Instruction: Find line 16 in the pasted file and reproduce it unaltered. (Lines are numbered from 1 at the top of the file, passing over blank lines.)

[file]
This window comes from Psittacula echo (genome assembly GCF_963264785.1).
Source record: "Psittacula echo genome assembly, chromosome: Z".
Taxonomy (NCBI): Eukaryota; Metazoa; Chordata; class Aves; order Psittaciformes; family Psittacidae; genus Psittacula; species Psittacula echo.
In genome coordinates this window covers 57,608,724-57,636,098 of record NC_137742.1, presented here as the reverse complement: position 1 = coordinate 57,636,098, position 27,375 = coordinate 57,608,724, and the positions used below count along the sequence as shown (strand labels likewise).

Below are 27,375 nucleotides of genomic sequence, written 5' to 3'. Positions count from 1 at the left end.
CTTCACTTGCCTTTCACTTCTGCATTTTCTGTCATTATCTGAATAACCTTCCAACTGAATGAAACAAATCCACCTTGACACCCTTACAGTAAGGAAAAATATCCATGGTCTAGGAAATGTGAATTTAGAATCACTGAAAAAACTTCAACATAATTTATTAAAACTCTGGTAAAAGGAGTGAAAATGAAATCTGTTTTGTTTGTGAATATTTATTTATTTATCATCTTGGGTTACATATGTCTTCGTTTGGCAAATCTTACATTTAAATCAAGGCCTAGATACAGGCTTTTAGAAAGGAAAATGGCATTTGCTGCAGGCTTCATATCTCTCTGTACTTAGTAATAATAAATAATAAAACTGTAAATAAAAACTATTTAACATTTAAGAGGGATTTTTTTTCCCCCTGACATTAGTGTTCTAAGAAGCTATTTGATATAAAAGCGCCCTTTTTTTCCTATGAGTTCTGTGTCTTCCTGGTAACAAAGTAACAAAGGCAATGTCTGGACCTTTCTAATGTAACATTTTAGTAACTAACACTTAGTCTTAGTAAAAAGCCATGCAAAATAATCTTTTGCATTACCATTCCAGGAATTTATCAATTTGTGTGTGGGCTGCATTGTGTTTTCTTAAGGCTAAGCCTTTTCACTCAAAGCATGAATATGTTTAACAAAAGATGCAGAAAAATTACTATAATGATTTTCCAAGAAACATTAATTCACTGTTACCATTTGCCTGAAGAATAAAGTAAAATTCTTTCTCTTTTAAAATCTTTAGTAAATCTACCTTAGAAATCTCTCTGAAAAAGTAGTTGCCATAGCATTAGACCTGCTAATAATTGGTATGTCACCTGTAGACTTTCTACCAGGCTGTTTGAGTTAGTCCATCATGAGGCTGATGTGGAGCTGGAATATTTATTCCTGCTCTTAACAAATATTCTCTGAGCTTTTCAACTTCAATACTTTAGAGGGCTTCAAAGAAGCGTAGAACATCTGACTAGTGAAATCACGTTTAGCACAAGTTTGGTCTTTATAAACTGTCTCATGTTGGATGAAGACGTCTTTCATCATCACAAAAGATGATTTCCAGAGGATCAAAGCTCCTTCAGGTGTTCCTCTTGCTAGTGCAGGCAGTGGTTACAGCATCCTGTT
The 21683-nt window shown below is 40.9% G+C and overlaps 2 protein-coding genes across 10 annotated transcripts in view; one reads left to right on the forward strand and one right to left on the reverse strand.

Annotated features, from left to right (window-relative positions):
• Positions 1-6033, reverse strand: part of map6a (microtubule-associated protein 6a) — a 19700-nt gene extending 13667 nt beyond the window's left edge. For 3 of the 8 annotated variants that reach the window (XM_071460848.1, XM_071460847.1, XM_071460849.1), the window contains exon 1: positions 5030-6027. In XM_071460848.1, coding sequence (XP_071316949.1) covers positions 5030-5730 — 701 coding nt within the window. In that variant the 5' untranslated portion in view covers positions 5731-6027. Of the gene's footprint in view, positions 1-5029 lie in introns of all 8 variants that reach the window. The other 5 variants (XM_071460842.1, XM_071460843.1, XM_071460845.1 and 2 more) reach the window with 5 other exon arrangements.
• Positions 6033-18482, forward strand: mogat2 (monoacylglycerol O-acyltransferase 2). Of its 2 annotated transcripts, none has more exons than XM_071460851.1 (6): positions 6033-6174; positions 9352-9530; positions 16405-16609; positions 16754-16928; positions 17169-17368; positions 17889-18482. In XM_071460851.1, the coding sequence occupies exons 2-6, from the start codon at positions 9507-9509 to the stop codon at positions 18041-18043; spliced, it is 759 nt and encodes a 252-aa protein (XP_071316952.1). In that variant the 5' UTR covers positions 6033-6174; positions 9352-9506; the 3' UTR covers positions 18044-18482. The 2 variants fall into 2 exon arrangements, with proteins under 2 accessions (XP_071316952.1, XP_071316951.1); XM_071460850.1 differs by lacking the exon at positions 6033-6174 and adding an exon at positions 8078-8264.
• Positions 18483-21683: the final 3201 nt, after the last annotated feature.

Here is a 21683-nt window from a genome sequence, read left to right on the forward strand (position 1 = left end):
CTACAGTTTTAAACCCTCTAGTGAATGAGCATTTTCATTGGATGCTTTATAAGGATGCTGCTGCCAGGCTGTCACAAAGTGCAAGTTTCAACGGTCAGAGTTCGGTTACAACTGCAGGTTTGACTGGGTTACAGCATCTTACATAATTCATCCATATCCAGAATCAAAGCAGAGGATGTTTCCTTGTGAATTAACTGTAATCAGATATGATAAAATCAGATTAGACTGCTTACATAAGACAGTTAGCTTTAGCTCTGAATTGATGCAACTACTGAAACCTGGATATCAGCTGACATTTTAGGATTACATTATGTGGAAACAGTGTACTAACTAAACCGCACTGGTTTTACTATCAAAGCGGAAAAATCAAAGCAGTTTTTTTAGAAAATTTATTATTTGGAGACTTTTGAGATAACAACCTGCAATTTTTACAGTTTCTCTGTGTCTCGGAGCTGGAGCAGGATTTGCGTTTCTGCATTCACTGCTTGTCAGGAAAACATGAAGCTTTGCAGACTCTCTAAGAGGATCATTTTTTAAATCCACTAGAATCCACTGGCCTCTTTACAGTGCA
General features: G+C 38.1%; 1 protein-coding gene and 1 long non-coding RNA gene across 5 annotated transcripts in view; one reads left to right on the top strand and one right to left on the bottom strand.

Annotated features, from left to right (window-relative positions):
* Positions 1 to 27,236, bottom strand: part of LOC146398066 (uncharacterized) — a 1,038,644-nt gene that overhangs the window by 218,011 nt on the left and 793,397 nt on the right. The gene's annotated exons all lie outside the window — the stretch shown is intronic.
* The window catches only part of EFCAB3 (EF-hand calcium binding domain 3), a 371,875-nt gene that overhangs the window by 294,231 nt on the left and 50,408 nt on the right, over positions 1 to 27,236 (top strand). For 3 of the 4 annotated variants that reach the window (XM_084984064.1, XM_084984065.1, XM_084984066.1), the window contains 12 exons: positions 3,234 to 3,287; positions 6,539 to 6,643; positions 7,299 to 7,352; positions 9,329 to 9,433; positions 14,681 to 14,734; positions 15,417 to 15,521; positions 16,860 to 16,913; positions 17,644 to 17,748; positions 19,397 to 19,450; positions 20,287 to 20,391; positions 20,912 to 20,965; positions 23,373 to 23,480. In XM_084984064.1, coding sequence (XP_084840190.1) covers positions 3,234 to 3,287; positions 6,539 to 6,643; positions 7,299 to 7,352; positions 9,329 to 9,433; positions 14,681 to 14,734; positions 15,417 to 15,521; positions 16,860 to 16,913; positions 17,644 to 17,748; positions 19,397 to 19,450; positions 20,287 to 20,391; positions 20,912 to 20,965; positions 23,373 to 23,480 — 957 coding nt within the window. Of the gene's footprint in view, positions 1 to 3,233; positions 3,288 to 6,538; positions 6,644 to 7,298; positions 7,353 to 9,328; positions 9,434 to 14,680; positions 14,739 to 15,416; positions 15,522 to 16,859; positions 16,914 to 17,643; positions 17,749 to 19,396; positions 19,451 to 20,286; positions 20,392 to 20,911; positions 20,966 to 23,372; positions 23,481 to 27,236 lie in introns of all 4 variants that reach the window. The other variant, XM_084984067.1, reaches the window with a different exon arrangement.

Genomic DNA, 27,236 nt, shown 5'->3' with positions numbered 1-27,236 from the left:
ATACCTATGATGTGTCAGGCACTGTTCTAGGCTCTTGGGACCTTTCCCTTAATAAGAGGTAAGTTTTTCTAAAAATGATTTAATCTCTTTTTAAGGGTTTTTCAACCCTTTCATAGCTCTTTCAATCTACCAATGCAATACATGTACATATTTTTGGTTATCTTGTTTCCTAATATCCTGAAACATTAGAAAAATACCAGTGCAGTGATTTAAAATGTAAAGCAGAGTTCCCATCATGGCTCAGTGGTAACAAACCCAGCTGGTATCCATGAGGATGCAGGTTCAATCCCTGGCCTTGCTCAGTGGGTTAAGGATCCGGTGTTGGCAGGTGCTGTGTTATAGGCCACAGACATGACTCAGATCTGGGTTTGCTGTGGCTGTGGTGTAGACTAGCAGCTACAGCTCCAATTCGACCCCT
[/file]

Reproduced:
* Positions 1 to 27,236, bottom strand: part of LOC146398066 (uncharacterized) — a 1,038,644-nt gene that overhangs the window by 218,011 nt on the left and 793,397 nt on the right. The gene's annotated exons all lie outside the window — the stretch shown is intronic.